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Flood Insurance Rate Maps
Flood Insurance Rate Maps
Flood maps are available for viewing on-line through the FEMA Map Service Center. The maps displayed on the FEMA/ESRI or any other on-line site should be considered an advisory tool for general hazard awareness, education and flood plain management. The maps on the sites are not the legal documents to be used when making a special flood hazard area determination.

In addition to the on-line tool, you may visit any Pasco County Central Permitting office to view the flood insurance rate maps in effect. Pasco County maintains all maps issued for unincorporated Pasco County since 1981.

Flood Risk

Each flood zone shown on the Flood Maps describes that land area in terms of its risk of flooding. Everyone lives in a flood zone – it’s just a question of whether you live in a low, moderate, or high risk area.

High Flood Risk
Zones designated as AE, A, AH or AO Zone. These properties have a 1 percent chance of flooding in any year and a 26 percent chance of flooding over the life of a 30-year mortgage.

VE or V Zones. These properties also have a 1 percent chance of flooding in any year and also face hazards associated with coastal storm waves.

High-risk areas are called Special Flood Hazard Areas, and flood insurance is mandatory for most mortgage holders.

Low or Moderate Flood Risk

Shaded X Zone. These properties are outside the high-risk zones. The risk is reduced but not removed.

X Zone. These properties are in an area of lower risk.

Lower-cost preferred rate flood insurance policies (known as Preferred Risk Policies) are often an option in these areas.


The Flood Insurance Rate Maps (FIRM’S) portray the Special Flood Hazard Area (SFHA) and Floodway Boundaries within which the purchase of flood insurance is required as a condition for granting a mortgage from a federally backed or federally regulated lending institution. The lender or insurance agent must use the boundaries of the SFHA’s shown on the maps to determine if mandatory insurance applies. Thus, even though a site survey may indicate that the home site is above the base flood elevation and is technically outside the floodplain, if the home site is within the gray shaded area on the map, flood insurance might be required.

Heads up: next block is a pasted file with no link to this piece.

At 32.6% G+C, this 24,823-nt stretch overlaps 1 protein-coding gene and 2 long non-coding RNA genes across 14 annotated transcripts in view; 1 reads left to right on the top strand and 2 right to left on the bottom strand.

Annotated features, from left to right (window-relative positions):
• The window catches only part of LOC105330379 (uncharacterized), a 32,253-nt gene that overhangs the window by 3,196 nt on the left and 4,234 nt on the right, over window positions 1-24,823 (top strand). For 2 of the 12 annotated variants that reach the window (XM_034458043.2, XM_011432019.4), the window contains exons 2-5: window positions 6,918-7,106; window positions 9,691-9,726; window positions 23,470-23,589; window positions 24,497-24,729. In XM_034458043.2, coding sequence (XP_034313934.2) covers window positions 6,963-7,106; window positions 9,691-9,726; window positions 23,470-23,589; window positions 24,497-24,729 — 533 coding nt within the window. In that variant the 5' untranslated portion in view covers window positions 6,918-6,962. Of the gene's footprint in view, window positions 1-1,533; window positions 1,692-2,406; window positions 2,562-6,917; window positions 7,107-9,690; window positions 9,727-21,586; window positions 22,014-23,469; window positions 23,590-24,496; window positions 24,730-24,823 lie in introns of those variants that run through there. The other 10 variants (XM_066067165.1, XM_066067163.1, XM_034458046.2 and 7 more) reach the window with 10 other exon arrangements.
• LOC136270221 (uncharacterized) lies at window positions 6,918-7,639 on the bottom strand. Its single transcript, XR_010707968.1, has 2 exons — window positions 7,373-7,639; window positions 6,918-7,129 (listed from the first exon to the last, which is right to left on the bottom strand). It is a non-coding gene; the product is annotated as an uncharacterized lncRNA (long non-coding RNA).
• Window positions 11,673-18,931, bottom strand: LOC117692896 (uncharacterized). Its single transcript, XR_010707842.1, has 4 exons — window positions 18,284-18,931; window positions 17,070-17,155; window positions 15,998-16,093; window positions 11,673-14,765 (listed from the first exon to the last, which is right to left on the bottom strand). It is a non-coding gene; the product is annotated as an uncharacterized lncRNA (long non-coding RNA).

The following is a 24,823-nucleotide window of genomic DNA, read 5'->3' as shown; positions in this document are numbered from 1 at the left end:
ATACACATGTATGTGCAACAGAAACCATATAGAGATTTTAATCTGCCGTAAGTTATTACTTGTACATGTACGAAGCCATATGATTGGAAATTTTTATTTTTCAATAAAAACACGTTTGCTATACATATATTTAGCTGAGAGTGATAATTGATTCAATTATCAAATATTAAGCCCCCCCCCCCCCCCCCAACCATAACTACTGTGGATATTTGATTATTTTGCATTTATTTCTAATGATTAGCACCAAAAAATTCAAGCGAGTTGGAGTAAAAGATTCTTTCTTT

The general lack of detailed topographic mapping throughout the nation means that the floodplain boundaries in most communities cannot be mapped with 100% accuracy. Many areas of high ground are shown as floodplain and some low areas are not.

Therefore, FEMA created the Letter of Map Amendment process to correct or change the flood maps to reflect actual ground surveys or better topographic mapping. Letters are issued by FEMA officially removing lots or portions of lots from the SFHA. These are sent to the homeowner and also filed with the County. The building/site is removed from flood zones AE, A, V, etc, and placed in flood zones B.C, or X which are not part of the SFHA.

When a LOMR/R is issued removing a building from the SFHA, the mandatory flood insurance purchase requirement is lifted. However, the lender has the option of requiring flood insurance anyway. For example, the home site might be just a few inches above the BFE, so the lender feels that there may still be a threat of flood damage to their secured property. On the plus side, once the flood zone has been changed to B, C, or X, the building qualifies for a preferred risk policy, the least expensive flood insurance available.

Application fees are required and the process can take 6-8 weeks. Applications are available on-line, at any Central Permitting Division office or you can contact FEMA at 770-220-5400.